Directed by Laure de Clermont-Tonnerre, written by David Magee, and based on D.H. Lawrence’s book, “Lady Chatterley’s Lover” follows Connie Reid as she gets married to Clifford Chatterley. From the outset, Connie paints a liberal image of Clifford as she describes how he’s okay with the fact that she had an affair with a German soldier before their marriage and talks in detail about how happy she is about being Clifford’s wife. But tragedy strikes as Clifford goes to fight in World War I the day after their marriage and comes back with an injury that has rendered him incapable of walking. So, in order to recover, Connie and Clifford move out to the Chatterley estate in Wragby. Things start out on an amicable note as Clifford focuses on his writing while Connie helps him out with his physical activities. However, upon seeing Connie’s growing dissatisfaction with this arrangement and his own inability to partake in intercourse, Clifford comes up with an idea. And it involves Connie having a secret affair with a man, getting pregnant, and then producing an heir to their estate. Of course, that doesn’t go according to plan.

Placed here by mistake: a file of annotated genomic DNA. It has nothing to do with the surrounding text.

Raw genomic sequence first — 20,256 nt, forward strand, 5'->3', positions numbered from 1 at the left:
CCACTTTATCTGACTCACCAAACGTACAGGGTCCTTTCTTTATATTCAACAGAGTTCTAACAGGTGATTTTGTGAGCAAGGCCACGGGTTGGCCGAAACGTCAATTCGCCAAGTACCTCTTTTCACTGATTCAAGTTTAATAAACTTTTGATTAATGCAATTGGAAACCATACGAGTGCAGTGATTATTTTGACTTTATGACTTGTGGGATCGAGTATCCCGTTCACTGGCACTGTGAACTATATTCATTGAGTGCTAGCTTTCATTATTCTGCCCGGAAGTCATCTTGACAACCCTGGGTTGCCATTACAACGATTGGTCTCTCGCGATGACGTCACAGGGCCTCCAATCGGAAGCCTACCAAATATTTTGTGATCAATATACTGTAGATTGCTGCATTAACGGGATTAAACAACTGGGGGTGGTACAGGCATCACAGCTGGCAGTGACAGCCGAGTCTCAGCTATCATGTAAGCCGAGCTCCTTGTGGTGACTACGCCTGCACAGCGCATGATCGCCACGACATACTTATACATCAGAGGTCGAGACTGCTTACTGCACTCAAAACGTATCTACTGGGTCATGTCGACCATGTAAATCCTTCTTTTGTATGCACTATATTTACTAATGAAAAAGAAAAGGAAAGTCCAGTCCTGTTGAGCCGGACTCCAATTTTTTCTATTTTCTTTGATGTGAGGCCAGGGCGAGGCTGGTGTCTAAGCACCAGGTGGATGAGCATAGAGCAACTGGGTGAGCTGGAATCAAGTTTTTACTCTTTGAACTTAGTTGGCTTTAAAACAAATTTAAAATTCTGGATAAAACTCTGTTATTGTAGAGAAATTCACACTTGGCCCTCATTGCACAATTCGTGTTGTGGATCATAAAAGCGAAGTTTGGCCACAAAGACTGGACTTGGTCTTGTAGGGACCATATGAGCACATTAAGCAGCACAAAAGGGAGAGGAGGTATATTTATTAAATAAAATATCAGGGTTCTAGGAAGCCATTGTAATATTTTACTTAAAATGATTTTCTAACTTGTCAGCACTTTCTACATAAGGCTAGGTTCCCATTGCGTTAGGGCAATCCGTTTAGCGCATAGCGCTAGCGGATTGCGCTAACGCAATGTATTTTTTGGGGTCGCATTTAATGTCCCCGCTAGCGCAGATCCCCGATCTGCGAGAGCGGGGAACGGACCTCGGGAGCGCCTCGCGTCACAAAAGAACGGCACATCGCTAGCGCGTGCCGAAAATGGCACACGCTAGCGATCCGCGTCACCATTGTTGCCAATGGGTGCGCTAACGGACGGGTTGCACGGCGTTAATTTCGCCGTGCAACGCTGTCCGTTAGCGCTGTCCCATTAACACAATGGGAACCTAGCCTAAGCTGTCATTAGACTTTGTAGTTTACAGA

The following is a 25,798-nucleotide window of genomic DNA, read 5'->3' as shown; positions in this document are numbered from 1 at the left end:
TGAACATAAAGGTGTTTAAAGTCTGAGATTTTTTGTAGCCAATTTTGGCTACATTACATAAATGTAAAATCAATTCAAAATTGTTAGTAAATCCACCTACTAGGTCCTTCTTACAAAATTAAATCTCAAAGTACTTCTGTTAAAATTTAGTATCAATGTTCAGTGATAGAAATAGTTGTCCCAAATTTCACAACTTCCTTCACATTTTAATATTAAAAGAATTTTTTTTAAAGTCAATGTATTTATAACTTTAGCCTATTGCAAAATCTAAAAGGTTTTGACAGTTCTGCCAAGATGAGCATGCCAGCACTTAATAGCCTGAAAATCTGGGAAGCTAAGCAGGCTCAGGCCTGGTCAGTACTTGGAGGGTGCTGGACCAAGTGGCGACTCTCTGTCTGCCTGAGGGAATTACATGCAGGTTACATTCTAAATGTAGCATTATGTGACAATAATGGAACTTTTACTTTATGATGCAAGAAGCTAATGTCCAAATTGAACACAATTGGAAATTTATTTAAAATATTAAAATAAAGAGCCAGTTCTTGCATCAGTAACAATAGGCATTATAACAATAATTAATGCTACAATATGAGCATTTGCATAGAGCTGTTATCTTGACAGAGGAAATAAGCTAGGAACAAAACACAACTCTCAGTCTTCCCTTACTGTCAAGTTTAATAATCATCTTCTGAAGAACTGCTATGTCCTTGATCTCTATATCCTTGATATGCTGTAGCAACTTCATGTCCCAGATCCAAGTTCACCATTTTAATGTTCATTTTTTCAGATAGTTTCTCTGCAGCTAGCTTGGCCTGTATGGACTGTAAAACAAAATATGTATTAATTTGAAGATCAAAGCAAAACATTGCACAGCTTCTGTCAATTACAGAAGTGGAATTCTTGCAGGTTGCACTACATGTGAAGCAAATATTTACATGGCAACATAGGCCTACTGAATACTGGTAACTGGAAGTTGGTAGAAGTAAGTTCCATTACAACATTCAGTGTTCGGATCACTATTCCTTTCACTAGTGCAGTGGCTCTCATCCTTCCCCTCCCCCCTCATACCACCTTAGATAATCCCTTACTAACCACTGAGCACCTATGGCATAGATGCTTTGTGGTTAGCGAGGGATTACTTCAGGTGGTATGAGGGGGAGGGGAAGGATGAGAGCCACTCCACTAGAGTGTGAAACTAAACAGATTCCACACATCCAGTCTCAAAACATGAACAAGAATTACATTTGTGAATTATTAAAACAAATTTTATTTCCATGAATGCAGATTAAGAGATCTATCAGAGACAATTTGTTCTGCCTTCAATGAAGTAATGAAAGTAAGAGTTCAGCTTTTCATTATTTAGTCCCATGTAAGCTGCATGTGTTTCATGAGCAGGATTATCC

Major Spoilers Ahead
So, What Is Up With All The Lovemaking Scenes In ‘Lady Chatterley’s Lover’?
There’s little-to-no chemistry during the initial scenes where Connie and Oliver (a former lieutenant who is hired as the gamekeeper of the grounds) cross each other’s paths. But after watching him without clothes, Connie pretty much confirms that she’s attracted to Oliver. She begins visiting the hut he lives in under the pretext of getting away from the oppressive, depressing castle and reading her book. Nothing remotely happens physically, though. During one of Clifford’s elaborate lunches, she gets into an argument with Clifford over venturing into the profession of mining (which is an exploitative field) instead of pursuing his writing. She leaves in a huff with the sole purpose of sleeping with him. And after that point, there’s essentially no looking back as Clermont-Tonnerre mounts one picturesque intimate scene over another, which is beautifully performed by Emma Corrin and Jack O’Connell. However, in an era where people are either asking for “clean romance” or sleeping with another person for pleasure, what’s the point of these indulgent intimate scenes?